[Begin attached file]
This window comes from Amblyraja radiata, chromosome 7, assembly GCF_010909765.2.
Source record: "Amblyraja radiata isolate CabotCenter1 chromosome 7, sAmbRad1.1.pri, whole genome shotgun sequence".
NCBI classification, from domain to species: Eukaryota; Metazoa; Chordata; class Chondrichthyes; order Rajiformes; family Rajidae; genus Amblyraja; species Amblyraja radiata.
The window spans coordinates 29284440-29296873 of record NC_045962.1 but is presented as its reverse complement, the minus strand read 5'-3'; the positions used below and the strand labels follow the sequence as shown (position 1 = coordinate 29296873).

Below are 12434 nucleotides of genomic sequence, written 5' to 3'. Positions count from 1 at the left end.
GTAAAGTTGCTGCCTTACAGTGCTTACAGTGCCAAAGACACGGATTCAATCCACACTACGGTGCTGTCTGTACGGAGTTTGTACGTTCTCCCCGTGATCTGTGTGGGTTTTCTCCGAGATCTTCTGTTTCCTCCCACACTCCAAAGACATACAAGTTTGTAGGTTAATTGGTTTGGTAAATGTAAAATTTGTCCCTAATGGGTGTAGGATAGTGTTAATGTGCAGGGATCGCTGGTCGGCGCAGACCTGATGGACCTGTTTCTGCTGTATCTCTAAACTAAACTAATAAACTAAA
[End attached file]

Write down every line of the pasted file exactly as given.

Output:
This window comes from Amblyraja radiata, chromosome 7, assembly GCF_010909765.2.
Source record: "Amblyraja radiata isolate CabotCenter1 chromosome 7, sAmbRad1.1.pri, whole genome shotgun sequence".
NCBI classification, from domain to species: Eukaryota; Metazoa; Chordata; class Chondrichthyes; order Rajiformes; family Rajidae; genus Amblyraja; species Amblyraja radiata.
The window spans coordinates 29284440-29296873 of record NC_045962.1 but is presented as its reverse complement, the minus strand read 5'-3'; the positions used below and the strand labels follow the sequence as shown (position 1 = coordinate 29296873).

Below are 12434 nucleotides of genomic sequence, written 5' to 3'. Positions count from 1 at the left end.
GTAAAGTTGCTGCCTTACAGTGCTTACAGTGCCAAAGACACGGATTCAATCCACACTACGGTGCTGTCTGTACGGAGTTTGTACGTTCTCCCCGTGATCTGTGTGGGTTTTCTCCGAGATCTTCTGTTTCCTCCCACACTCCAAAGACATACAAGTTTGTAGGTTAATTGGTTTGGTAAATGTAAAATTTGTCCCTAATGGGTGTAGGATAGTGTTAATGTGCAGGGATCGCTGGTCGGCGCAGACCTGATGGACCTGTTTCTGCTGTATCTCTAAACTAAACTAATAAACTAAA